Conservative conference: fighting and winning on the marginal front in 2015

Conservatives need to become more effective at winning marginal seats if they have any hope of gaining a majority at the next general election. But what exactly does the party need to do if they wish to improve on their 2010 performance? This was the question posed at a ConservativeHome fringe event this evening, where several MPs who took marginals in 2010 spoke of their experiences and recommendations for 2015. The successful marginal MPs — Jesse Norman, Nicola Blackwood, Robert Halfon, Richard Harrington and Martin Vickers — have written a pamphlet Lessons from the Marginals that will be published online shortly. Halfon, who took Harlow with a 4,925 majority after

How oil companies could be inflating petrol prices

Conservative backbencher (and thank goodness he remains on the backbench, where he seems to wield an impressive level of influence) Robert Halfon has continued digging away at fuel prices over the summer, and this morning he has another victory to report. The Office of Fair Trading has agreed to examine whether it should investigate oil companies for price-fixing and market manipulation. Halfon has spent the summer compiling a hefty dossier which he says shows how oil companies are charging motorists more than they should. You can read the full document here, but it says there is a three week delay between a fall in oil prices and a drop in

Osborne’s handbrake turn on fuel duty

George Osborne’s U-turn today on fuel duty seems both canny and confusing. It comes just 48 hours after a denial from Transport Secretary Justine Greening that the Government would scrap the 3p rise in August, but appears to be warding off the threat of a backbench rebellion in the Commons next week on a motion submitted by Labour to the Finance Bill.  Ms Greening told the Sunday Telegraph:  So more power to the backbenchers, led by Robert Halfon, whose campaign against fuel duty increases now looks to have succeeded in part, although he might want to continue to push retailers to push costs down anyway. But it is still surprising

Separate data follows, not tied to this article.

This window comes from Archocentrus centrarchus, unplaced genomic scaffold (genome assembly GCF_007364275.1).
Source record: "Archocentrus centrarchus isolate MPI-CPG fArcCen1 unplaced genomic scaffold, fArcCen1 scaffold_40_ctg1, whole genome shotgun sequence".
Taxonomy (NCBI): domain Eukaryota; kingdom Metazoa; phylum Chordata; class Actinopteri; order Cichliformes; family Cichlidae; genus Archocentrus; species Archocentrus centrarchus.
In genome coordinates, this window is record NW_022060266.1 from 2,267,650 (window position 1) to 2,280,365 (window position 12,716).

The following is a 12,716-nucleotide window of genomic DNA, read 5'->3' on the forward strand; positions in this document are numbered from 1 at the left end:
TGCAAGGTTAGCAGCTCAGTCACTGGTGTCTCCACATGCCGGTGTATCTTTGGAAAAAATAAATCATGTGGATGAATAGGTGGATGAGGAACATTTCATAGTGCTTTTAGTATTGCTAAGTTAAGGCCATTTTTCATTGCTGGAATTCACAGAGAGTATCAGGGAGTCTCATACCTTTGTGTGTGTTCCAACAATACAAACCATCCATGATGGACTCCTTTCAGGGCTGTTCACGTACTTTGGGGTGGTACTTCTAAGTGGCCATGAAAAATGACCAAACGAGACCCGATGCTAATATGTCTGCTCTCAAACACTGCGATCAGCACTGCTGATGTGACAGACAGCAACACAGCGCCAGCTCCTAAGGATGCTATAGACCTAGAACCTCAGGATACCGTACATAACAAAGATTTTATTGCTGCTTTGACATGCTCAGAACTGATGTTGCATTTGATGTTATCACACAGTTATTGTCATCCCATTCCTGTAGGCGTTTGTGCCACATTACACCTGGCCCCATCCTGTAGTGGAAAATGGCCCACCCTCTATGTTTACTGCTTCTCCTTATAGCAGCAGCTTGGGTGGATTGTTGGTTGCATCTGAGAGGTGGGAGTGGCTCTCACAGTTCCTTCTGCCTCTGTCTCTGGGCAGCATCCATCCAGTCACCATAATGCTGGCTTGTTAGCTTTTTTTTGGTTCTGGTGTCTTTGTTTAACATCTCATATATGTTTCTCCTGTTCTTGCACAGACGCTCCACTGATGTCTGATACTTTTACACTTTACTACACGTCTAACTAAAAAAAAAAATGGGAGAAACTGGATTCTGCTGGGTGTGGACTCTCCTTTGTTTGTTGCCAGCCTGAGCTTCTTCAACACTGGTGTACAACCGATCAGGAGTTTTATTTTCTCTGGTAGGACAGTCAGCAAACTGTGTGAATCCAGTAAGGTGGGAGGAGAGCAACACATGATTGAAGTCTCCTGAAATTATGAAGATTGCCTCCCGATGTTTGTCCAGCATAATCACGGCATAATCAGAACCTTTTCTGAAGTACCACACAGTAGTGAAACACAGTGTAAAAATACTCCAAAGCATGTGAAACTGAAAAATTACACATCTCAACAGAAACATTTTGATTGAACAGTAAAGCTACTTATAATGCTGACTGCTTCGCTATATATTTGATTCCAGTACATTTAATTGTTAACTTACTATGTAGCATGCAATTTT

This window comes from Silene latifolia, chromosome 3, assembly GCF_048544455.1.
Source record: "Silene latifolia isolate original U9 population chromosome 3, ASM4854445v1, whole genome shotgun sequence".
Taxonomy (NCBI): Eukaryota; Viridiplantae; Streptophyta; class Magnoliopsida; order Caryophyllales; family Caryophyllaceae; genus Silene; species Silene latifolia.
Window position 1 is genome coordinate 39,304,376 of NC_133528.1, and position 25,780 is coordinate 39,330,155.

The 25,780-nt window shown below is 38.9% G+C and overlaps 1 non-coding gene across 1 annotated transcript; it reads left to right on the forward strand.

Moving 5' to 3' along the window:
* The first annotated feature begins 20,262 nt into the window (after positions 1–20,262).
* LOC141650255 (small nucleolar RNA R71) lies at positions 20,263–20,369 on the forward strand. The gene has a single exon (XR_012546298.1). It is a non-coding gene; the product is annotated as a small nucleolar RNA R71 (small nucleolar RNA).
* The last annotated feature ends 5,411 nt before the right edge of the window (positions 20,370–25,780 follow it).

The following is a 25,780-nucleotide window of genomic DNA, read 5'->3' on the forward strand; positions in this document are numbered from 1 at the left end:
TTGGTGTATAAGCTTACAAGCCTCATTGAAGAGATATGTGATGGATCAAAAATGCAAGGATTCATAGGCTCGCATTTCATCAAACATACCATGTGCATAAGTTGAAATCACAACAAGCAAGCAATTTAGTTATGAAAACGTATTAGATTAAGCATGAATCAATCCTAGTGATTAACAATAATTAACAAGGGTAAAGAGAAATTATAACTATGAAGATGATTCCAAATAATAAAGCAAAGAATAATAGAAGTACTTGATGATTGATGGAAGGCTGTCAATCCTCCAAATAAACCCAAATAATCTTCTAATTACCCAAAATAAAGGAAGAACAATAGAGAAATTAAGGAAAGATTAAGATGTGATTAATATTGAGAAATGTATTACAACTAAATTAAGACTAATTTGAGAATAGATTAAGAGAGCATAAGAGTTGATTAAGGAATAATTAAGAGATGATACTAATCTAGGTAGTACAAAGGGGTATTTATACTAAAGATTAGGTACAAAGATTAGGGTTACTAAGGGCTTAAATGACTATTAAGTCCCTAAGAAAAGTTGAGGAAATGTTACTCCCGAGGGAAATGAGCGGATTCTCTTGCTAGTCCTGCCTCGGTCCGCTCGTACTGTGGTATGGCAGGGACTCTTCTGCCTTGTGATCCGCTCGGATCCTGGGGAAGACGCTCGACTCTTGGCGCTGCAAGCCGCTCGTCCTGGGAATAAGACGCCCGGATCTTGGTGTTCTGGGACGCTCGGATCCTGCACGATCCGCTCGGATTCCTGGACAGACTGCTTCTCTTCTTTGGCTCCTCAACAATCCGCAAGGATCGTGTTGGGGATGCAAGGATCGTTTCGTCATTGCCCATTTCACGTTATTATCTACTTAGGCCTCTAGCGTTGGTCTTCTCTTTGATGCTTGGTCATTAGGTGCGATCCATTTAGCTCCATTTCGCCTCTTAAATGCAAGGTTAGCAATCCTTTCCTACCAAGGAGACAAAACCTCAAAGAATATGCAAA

Fuelling the recovery

Today, the government has listened. In his Autumn Statement, George Osborne scrapped the fuel tax bombshell that was scheduled for January 2012.    As regular Coffee House readers will know, more than 100 MPs supported my cross-party campaign for cheaper petrol. At its height, it saw an e-petition attract more than 124,000 names — triggering a full MPs’ debate in Parliament. It has been a very long campaign, working with many organisations, from FairFuelUK and the RAC, to the independent forecourt industry, The Spectator and the Sun, to thousands of members of the public who wrote to me in support. Over several months, I have asked questions in Parliament, spoken